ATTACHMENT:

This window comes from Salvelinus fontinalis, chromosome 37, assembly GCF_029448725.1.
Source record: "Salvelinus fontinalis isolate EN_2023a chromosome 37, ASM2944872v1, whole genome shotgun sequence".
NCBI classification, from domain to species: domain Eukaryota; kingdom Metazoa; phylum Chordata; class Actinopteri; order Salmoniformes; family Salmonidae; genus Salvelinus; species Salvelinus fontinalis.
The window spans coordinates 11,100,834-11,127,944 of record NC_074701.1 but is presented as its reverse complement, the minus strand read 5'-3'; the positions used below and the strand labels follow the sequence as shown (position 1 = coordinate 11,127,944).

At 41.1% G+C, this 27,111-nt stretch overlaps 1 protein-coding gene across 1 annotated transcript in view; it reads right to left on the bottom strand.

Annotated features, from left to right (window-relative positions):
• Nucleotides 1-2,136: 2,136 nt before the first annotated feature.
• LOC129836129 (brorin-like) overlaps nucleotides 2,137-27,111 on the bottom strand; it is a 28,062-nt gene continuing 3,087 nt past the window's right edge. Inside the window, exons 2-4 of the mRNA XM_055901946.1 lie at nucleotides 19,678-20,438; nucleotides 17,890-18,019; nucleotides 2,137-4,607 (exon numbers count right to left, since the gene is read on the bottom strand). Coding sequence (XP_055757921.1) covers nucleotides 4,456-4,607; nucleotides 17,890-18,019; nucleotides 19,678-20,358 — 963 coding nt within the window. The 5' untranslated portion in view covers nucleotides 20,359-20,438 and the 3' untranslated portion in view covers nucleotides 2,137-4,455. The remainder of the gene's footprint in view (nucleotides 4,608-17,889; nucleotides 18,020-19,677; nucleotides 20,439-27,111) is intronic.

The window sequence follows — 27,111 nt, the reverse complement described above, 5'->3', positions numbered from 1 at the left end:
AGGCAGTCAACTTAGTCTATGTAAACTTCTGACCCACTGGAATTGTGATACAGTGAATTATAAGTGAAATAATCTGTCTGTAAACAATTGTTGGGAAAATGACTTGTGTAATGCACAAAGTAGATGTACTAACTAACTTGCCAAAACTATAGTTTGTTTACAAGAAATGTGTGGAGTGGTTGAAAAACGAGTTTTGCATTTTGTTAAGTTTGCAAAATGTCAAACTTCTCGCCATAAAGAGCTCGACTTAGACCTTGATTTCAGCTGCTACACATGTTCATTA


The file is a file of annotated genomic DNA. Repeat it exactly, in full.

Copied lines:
This window comes from Salvelinus fontinalis, chromosome 37, assembly GCF_029448725.1.
Source record: "Salvelinus fontinalis isolate EN_2023a chromosome 37, ASM2944872v1, whole genome shotgun sequence".
NCBI classification, from domain to species: domain Eukaryota; kingdom Metazoa; phylum Chordata; class Actinopteri; order Salmoniformes; family Salmonidae; genus Salvelinus; species Salvelinus fontinalis.
The window spans coordinates 11,100,834-11,127,944 of record NC_074701.1 but is presented as its reverse complement, the minus strand read 5'-3'; the positions used below and the strand labels follow the sequence as shown (position 1 = coordinate 11,127,944).

At 41.1% G+C, this 27,111-nt stretch overlaps 1 protein-coding gene across 1 annotated transcript in view; it reads right to left on the bottom strand.

Annotated features, from left to right (window-relative positions):
• Nucleotides 1-2,136: 2,136 nt before the first annotated feature.
• LOC129836129 (brorin-like) overlaps nucleotides 2,137-27,111 on the bottom strand; it is a 28,062-nt gene continuing 3,087 nt past the window's right edge. Inside the window, exons 2-4 of the mRNA XM_055901946.1 lie at nucleotides 19,678-20,438; nucleotides 17,890-18,019; nucleotides 2,137-4,607 (exon numbers count right to left, since the gene is read on the bottom strand). Coding sequence (XP_055757921.1) covers nucleotides 4,456-4,607; nucleotides 17,890-18,019; nucleotides 19,678-20,358 — 963 coding nt within the window. The 5' untranslated portion in view covers nucleotides 20,359-20,438 and the 3' untranslated portion in view covers nucleotides 2,137-4,455. The remainder of the gene's footprint in view (nucleotides 4,608-17,889; nucleotides 18,020-19,677; nucleotides 20,439-27,111) is intronic.

The window sequence follows — 27,111 nt, the reverse complement described above, 5'->3', positions numbered from 1 at the left end:
AGGCAGTCAACTTAGTCTATGTAAACTTCTGACCCACTGGAATTGTGATACAGTGAATTATAAGTGAAATAATCTGTCTGTAAACAATTGTTGGGAAAATGACTTGTGTAATGCACAAAGTAGATGTACTAACTAACTTGCCAAAACTATAGTTTGTTTACAAGAAATGTGTGGAGTGGTTGAAAAACGAGTTTTGCATTTTGTTAAGTTTGCAAAATGTCAAACTTCTCGCCATAAAGAGCTCGACTTAGACCTTGATTTCAGCTGCTACACATGTTCATTA